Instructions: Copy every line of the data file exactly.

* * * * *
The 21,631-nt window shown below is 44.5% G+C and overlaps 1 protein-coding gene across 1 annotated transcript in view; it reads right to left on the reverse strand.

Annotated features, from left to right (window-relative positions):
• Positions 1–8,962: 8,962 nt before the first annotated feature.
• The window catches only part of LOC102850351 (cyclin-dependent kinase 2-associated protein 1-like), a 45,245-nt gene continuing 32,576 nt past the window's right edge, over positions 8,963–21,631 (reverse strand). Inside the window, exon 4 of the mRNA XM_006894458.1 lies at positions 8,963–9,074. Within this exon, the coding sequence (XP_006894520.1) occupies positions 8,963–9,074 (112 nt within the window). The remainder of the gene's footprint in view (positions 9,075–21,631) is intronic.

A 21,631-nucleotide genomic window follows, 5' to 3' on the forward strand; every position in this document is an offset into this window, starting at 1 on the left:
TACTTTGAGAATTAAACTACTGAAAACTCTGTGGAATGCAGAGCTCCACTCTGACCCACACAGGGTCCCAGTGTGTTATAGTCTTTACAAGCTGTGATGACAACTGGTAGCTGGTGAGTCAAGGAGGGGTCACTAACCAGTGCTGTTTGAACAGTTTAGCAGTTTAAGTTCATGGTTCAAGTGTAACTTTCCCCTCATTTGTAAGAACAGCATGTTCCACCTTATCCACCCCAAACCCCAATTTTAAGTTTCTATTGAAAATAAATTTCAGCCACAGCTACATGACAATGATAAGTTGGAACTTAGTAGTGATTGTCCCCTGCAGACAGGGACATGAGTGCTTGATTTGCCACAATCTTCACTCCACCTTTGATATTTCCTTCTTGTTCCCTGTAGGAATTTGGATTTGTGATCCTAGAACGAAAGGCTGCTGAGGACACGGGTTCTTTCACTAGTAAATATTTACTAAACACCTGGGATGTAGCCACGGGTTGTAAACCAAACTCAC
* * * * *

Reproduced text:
The 21,631-nt window shown below is 44.5% G+C and overlaps 1 protein-coding gene across 1 annotated transcript in view; it reads right to left on the reverse strand.

Annotated features, from left to right (window-relative positions):
• Positions 1–8,962: 8,962 nt before the first annotated feature.
• The window catches only part of LOC102850351 (cyclin-dependent kinase 2-associated protein 1-like), a 45,245-nt gene continuing 32,576 nt past the window's right edge, over positions 8,963–21,631 (reverse strand). Inside the window, exon 4 of the mRNA XM_006894458.1 lies at positions 8,963–9,074. Within this exon, the coding sequence (XP_006894520.1) occupies positions 8,963–9,074 (112 nt within the window). The remainder of the gene's footprint in view (positions 9,075–21,631) is intronic.

A 21,631-nucleotide genomic window follows, 5' to 3' on the forward strand; every position in this document is an offset into this window, starting at 1 on the left:
TACTTTGAGAATTAAACTACTGAAAACTCTGTGGAATGCAGAGCTCCACTCTGACCCACACAGGGTCCCAGTGTGTTATAGTCTTTACAAGCTGTGATGACAACTGGTAGCTGGTGAGTCAAGGAGGGGTCACTAACCAGTGCTGTTTGAACAGTTTAGCAGTTTAAGTTCATGGTTCAAGTGTAACTTTCCCCTCATTTGTAAGAACAGCATGTTCCACCTTATCCACCCCAAACCCCAATTTTAAGTTTCTATTGAAAATAAATTTCAGCCACAGCTACATGACAATGATAAGTTGGAACTTAGTAGTGATTGTCCCCTGCAGACAGGGACATGAGTGCTTGATTTGCCACAATCTTCACTCCACCTTTGATATTTCCTTCTTGTTCCCTGTAGGAATTTGGATTTGTGATCCTAGAACGAAAGGCTGCTGAGGACACGGGTTCTTTCACTAGTAAATATTTACTAAACACCTGGGATGTAGCCACGGGTTGTAAACCAAACTCAC